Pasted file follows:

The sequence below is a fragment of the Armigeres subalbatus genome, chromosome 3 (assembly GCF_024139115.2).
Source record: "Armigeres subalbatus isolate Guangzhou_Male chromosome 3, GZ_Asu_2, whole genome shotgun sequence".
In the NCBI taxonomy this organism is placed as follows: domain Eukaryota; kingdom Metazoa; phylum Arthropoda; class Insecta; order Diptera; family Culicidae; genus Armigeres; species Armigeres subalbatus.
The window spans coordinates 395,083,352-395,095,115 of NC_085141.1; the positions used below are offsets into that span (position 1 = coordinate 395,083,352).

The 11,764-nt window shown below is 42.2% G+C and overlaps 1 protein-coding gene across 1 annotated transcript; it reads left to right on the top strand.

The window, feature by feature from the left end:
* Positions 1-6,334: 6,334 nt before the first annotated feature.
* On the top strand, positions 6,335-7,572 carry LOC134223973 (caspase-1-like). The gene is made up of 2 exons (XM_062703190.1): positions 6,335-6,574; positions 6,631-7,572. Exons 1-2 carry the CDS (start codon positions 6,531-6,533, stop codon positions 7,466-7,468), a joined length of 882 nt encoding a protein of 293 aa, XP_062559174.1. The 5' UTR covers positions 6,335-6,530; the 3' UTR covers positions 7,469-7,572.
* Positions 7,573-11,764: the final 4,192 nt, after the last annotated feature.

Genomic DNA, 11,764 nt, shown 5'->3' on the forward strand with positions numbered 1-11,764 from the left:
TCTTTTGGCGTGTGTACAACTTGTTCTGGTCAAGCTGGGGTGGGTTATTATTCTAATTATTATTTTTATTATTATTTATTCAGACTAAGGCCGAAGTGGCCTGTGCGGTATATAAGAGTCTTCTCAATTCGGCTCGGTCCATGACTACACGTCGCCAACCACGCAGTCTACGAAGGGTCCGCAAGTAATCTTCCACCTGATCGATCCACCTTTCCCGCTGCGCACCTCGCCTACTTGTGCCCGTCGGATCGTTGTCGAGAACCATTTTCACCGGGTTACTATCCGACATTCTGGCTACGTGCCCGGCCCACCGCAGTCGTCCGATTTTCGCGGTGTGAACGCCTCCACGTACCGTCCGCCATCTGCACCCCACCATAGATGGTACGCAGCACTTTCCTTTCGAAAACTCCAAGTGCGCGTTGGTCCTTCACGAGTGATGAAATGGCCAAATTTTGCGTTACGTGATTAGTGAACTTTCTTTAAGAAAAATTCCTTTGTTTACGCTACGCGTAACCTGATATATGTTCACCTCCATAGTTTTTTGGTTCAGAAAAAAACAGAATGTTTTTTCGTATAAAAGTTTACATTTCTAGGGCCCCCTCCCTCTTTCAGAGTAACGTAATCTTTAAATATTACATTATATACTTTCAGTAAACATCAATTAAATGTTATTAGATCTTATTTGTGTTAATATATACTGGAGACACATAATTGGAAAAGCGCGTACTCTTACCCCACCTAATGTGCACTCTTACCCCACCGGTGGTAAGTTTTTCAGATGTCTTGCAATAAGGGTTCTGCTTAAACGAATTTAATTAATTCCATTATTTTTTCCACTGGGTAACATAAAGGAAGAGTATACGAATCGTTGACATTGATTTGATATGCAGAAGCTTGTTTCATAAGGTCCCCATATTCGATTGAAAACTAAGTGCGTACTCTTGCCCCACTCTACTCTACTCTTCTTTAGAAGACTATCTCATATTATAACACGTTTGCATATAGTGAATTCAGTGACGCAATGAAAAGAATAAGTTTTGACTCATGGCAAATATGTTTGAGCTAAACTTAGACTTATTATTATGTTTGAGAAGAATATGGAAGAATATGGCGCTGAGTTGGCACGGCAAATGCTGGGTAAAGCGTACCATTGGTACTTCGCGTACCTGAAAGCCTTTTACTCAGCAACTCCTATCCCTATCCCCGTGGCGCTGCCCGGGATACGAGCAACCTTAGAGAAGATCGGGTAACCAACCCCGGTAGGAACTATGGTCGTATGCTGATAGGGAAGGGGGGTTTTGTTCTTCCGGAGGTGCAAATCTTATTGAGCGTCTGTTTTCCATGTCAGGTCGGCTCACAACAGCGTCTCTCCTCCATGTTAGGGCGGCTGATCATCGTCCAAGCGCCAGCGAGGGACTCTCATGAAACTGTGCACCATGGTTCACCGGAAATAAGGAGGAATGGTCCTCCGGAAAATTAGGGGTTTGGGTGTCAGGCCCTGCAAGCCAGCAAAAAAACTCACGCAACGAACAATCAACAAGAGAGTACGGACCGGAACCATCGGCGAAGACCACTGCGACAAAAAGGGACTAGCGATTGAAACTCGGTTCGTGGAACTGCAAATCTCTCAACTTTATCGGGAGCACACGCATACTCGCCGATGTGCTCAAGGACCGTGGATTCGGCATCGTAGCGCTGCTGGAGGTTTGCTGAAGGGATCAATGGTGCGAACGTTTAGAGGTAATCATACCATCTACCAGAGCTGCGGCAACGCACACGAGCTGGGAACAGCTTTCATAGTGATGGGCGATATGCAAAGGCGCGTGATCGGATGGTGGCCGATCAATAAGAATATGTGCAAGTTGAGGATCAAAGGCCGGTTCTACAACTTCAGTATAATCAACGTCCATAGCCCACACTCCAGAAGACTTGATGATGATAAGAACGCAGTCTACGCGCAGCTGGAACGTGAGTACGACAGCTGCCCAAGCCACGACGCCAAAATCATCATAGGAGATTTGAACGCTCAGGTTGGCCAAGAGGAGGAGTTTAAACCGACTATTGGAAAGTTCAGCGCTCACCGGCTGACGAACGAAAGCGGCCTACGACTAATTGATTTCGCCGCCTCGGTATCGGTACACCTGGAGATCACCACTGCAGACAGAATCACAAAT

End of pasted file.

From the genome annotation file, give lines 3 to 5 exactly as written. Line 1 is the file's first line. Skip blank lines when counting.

In the NCBI taxonomy this organism is placed as follows: domain Eukaryota; kingdom Metazoa; phylum Arthropoda; class Insecta; order Diptera; family Culicidae; genus Armigeres; species Armigeres subalbatus.
The window spans coordinates 395,083,352-395,095,115 of NC_085141.1; the positions used below are offsets into that span (position 1 = coordinate 395,083,352).

The 11,764-nt window shown below is 42.2% G+C and overlaps 1 protein-coding gene across 1 annotated transcript; it reads left to right on the top strand.